• 15. Intro GPUs Scripting Hands-on Intro Example Working with PyCuda A peek under the hood Scripting Languages Python: is discoverable and interactive. has comprehensive built-in functionality. manages resources automatically. uses run-time typing. works well for “gluing” lower-level blocks together. o slide by Andreas Klockner (NYU) Nicolas Pinto (MIT) and Andreas Kl¨ckner (Brown) PyCuda Tutorial
  • 16. Intro GPUs Scripting Hands-on Intro Example Working with PyCuda A peek under the hood Scripting: Goals Scripting languages aim to reduce the load on the programmer: Reduce required knowledge Encourage experimentation Eliminate sources of error Encourage abstraction wherever possible Value programmer time over computer time Think about the tools you use. Use the right tool for the job. o slide by Andreas Klockner (NYU) Nicolas Pinto (MIT) and Andreas Kl¨ckner (Brown) PyCuda Tutorial
  • 17. Intro GPUs Scripting Hands-on Intro Example Working with PyCuda A peek under the hood Scripting: Goals Scripting languages aim to reduce the load on the programmer: Reduce required knowledge Encourage experimentation Eliminate sources of error Encourage abstraction wherever possible Value programmer time over computer time Think about the tools you use. Use the right tool for the job. Nicolas Pinto (MIT) and Andreas Kl¨ckner (Brown) o PyCuda Tutorial
  • 18. Intro GPUs Scripting Hands-on Intro Example Working with PyCuda A peek under the hood Scripting: Goals Scripting languages aim to reduce the load on the programmer: Reduce required knowledge Encourage experimentation Eliminate sources of error Encourage abstraction wherever possible Value programmer time over computer time Think about the tools you use. Use the right tool for the job. Nicolas Pinto (MIT) and Andreas Kl¨ckner (Brown) o PyCuda Tutorial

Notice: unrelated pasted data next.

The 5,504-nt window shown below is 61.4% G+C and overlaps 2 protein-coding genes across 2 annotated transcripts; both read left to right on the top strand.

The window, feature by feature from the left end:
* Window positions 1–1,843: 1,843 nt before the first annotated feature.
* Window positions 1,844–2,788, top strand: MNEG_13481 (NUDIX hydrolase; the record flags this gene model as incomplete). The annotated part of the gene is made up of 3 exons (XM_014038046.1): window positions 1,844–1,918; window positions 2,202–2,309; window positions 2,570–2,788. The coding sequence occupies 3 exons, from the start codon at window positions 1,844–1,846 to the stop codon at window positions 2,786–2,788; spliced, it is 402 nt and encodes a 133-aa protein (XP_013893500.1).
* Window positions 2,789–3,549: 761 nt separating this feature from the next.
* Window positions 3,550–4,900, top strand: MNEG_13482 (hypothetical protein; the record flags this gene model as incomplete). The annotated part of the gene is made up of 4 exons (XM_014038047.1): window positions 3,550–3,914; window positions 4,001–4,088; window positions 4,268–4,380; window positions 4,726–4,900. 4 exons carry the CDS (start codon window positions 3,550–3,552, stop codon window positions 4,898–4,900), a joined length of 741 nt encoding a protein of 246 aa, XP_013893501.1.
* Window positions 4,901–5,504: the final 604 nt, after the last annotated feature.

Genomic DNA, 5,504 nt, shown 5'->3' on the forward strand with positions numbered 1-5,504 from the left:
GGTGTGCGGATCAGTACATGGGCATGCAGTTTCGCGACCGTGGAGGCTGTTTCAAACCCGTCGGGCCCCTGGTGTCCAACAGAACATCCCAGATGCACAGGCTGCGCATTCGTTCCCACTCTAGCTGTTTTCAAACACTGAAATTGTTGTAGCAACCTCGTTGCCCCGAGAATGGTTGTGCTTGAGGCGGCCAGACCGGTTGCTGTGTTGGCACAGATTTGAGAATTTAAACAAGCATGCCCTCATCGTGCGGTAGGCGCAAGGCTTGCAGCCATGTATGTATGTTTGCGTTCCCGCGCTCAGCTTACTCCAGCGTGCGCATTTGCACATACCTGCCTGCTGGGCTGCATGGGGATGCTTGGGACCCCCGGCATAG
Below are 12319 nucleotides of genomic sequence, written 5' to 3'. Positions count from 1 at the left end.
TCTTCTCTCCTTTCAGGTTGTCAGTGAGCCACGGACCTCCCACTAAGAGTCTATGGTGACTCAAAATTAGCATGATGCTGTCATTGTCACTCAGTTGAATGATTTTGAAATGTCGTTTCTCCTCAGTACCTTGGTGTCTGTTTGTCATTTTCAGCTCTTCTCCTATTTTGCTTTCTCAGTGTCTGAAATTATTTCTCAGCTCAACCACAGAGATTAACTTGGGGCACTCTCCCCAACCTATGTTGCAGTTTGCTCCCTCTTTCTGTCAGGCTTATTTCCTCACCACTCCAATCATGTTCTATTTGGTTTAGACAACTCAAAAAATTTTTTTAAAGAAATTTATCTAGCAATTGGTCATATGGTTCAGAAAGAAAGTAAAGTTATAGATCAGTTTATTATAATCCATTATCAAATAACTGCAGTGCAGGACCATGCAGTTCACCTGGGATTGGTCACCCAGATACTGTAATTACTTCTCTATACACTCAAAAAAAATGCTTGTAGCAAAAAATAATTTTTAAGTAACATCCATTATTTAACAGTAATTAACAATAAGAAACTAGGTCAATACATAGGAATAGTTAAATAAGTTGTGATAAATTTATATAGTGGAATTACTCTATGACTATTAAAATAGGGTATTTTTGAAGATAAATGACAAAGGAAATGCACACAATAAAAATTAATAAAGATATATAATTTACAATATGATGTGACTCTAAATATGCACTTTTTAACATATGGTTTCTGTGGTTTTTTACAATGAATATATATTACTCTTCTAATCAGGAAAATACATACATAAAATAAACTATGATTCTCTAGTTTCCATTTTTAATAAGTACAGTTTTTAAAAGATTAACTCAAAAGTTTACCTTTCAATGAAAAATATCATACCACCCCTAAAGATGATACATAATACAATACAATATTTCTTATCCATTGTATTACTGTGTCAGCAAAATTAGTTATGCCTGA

• 19. Intro GPUs Scripting Hands-on Intro Example Working with PyCuda A peek under the hood Scripting: Speed Usual answer to the “Speed Question”: Hybrid (“mixed”) Code. Plays to the strengths of each language. But: Introduces (some) complexity. Observation: GPU code is already hybrid. Consequence: No added complexity through hybrid code. o slide by Andreas Klockner (NYU) Nicolas Pinto (MIT) and Andreas Kl¨ckner (Brown) PyCuda Tutorial
  • 20. GPU Scripting PyOpenCL News RTCG Showcase Overview Being Productive Whetting your appetite 1 import pycuda.driver as cuda 2 import pycuda.autoinit , pycuda.compiler 3 import numpy 4 5 a = numpy.random.randn(4,4).astype(numpy.float32) 6 a gpu = cuda.mem alloc(a.nbytes) 7 cuda.memcpy htod(a gpu, a) [This is examples/demo.py in the PyCUDA distribution.] slide by Andreas Klockner (NYU) Simpler GPU Programming with Python Andreas Kl¨ckner o PyCUDA: Even
  • 21. GPU Scripting PyOpenCL News RTCG Showcase Overview Being Productive Whetting your appetite 1 mod = pycuda.compiler.SourceModule(””” 2 global void twice( float ∗a) 3 { 4 int idx = threadIdx.x + threadIdx.y∗4; 5 a[ idx ] ∗= 2; 6 } 7 ”””) 8 9 func = mod.get function(”twice”) 10 func(a gpu, block=(4,4,1)) 11 12 a doubled = numpy.empty like(a) 13 cuda.memcpy dtoh(a doubled, a gpu) 14 print a doubled 15 print a Andreas Kl¨ckner o PyCUDA: Even Simpler GPU Programming with Python
  • 22. GPU Scripting PyOpenCL News RTCG Showcase Overview Being Productive Whetting your appetite 1 mod = pycuda.compiler.SourceModule(””” 2 global void twice( float ∗a) 3 { 4 int idx = threadIdx.x + threadIdx.y∗4; 5 a[ idx ] ∗= 2; 6 } Compute kernel 7 ”””) 8 9 func = mod.get function(”twice”) 10 func(a gpu, block=(4,4,1)) 11 12 a doubled = numpy.empty like(a) 13 cuda.memcpy dtoh(a doubled, a gpu) 14 print a doubled 15 print a slide by Andreas Klockner (NYU) Simpler GPU Programming with Python Andreas Kl¨ckner o PyCUDA: Even
  • 23. Intro GPUs Scripting Hands-on Intro Example Working with PyCuda A peek under the hood Whetting your appetite, Part II Did somebody say “Abstraction is good”? o slide by Andreas Klockner (NYU) Nicolas Pinto (MIT) and Andreas Kl¨ckner (Brown) PyCuda Tutorial
  • 24. Intro GPUs Scripting Hands-on Intro Example Working with PyCuda A peek under the hood Whetting your appetite, Part II 1 import numpy 2 import pycuda.autoinit 3 from pycuda import gpuarray 4 5 a cpu = numpy.random.randn(4,4).astype(numpy.float32) 6 b cpu = numpy.random.randn(4,4).astype(numpy.float32) 7 c cpu = a cpu ∗ b cpu 8 9 a gpu = gpuarray.to gpu(a cpu) 10 b gpu = gpuarray.to gpu(b cpu) 11 c gpu = (a gpu ∗ b gpu).get() 12 13 print c cpu − c gpu o slide by Andreas Klockner (NYU) Nicolas Pinto (MIT) and Andreas Kl¨ckner (Brown) PyCuda Tutorial